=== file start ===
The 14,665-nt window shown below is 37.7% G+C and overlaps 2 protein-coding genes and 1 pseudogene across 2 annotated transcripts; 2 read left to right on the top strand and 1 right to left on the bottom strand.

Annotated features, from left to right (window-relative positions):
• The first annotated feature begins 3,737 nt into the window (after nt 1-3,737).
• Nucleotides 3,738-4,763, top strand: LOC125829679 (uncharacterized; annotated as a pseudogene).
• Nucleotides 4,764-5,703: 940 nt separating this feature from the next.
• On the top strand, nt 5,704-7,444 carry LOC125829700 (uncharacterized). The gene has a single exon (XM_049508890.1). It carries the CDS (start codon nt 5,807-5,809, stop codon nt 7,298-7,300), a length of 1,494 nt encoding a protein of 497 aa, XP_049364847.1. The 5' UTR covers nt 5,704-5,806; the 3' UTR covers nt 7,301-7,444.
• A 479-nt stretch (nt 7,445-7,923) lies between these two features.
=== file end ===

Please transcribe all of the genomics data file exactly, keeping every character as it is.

The 14,665-nt window shown below is 37.7% G+C and overlaps 2 protein-coding genes and 1 pseudogene across 2 annotated transcripts; 2 read left to right on the top strand and 1 right to left on the bottom strand.

Annotated features, from left to right (window-relative positions):
• The first annotated feature begins 3,737 nt into the window (after nt 1-3,737).
• Nucleotides 3,738-4,763, top strand: LOC125829679 (uncharacterized; annotated as a pseudogene).
• Nucleotides 4,764-5,703: 940 nt separating this feature from the next.
• On the top strand, nt 5,704-7,444 carry LOC125829700 (uncharacterized). The gene has a single exon (XM_049508890.1). It carries the CDS (start codon nt 5,807-5,809, stop codon nt 7,298-7,300), a length of 1,494 nt encoding a protein of 497 aa, XP_049364847.1. The 5' UTR covers nt 5,704-5,806; the 3' UTR covers nt 7,301-7,444.
• A 479-nt stretch (nt 7,445-7,923) lies between these two features.